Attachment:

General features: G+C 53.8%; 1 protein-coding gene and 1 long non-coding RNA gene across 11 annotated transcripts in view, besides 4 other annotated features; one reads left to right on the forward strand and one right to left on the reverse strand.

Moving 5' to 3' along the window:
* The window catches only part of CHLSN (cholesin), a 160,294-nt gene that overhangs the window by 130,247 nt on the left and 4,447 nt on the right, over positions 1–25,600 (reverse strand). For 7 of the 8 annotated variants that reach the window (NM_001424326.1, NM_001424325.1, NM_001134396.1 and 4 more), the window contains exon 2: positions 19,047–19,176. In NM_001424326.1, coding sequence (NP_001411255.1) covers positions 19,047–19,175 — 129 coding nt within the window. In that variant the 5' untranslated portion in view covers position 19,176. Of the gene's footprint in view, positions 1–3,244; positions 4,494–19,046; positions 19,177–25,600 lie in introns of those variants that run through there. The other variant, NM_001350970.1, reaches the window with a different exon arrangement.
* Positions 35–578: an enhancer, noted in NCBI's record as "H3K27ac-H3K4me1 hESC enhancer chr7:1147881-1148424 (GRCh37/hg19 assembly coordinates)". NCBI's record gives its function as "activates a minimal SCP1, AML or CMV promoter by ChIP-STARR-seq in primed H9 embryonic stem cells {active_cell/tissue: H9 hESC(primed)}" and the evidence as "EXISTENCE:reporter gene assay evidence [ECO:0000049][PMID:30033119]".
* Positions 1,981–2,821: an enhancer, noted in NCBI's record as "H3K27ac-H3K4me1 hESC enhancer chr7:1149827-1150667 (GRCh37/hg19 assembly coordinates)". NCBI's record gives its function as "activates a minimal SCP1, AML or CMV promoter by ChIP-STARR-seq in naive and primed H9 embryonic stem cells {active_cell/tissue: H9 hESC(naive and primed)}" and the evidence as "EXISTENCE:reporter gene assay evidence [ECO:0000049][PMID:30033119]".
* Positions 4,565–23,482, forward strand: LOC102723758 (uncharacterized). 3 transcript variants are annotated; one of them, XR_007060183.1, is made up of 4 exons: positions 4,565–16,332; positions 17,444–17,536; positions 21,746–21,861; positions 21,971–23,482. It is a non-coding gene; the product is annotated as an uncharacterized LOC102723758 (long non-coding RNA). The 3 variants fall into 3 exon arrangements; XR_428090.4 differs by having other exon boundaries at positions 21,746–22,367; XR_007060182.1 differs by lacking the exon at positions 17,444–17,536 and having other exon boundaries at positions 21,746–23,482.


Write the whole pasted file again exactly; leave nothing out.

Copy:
General features: G+C 53.8%; 1 protein-coding gene and 1 long non-coding RNA gene across 11 annotated transcripts in view, besides 4 other annotated features; one reads left to right on the forward strand and one right to left on the reverse strand.

Moving 5' to 3' along the window:
* The window catches only part of CHLSN (cholesin), a 160,294-nt gene that overhangs the window by 130,247 nt on the left and 4,447 nt on the right, over positions 1–25,600 (reverse strand). For 7 of the 8 annotated variants that reach the window (NM_001424326.1, NM_001424325.1, NM_001134396.1 and 4 more), the window contains exon 2: positions 19,047–19,176. In NM_001424326.1, coding sequence (NP_001411255.1) covers positions 19,047–19,175 — 129 coding nt within the window. In that variant the 5' untranslated portion in view covers position 19,176. Of the gene's footprint in view, positions 1–3,244; positions 4,494–19,046; positions 19,177–25,600 lie in introns of those variants that run through there. The other variant, NM_001350970.1, reaches the window with a different exon arrangement.
* Positions 35–578: an enhancer, noted in NCBI's record as "H3K27ac-H3K4me1 hESC enhancer chr7:1147881-1148424 (GRCh37/hg19 assembly coordinates)". NCBI's record gives its function as "activates a minimal SCP1, AML or CMV promoter by ChIP-STARR-seq in primed H9 embryonic stem cells {active_cell/tissue: H9 hESC(primed)}" and the evidence as "EXISTENCE:reporter gene assay evidence [ECO:0000049][PMID:30033119]".
* Positions 1,981–2,821: an enhancer, noted in NCBI's record as "H3K27ac-H3K4me1 hESC enhancer chr7:1149827-1150667 (GRCh37/hg19 assembly coordinates)". NCBI's record gives its function as "activates a minimal SCP1, AML or CMV promoter by ChIP-STARR-seq in naive and primed H9 embryonic stem cells {active_cell/tissue: H9 hESC(naive and primed)}" and the evidence as "EXISTENCE:reporter gene assay evidence [ECO:0000049][PMID:30033119]".
* Positions 4,565–23,482, forward strand: LOC102723758 (uncharacterized). 3 transcript variants are annotated; one of them, XR_007060183.1, is made up of 4 exons: positions 4,565–16,332; positions 17,444–17,536; positions 21,746–21,861; positions 21,971–23,482. It is a non-coding gene; the product is annotated as an uncharacterized LOC102723758 (long non-coding RNA). The 3 variants fall into 3 exon arrangements; XR_428090.4 differs by having other exon boundaries at positions 21,746–22,367; XR_007060182.1 differs by lacking the exon at positions 17,444–17,536 and having other exon boundaries at positions 21,746–23,482.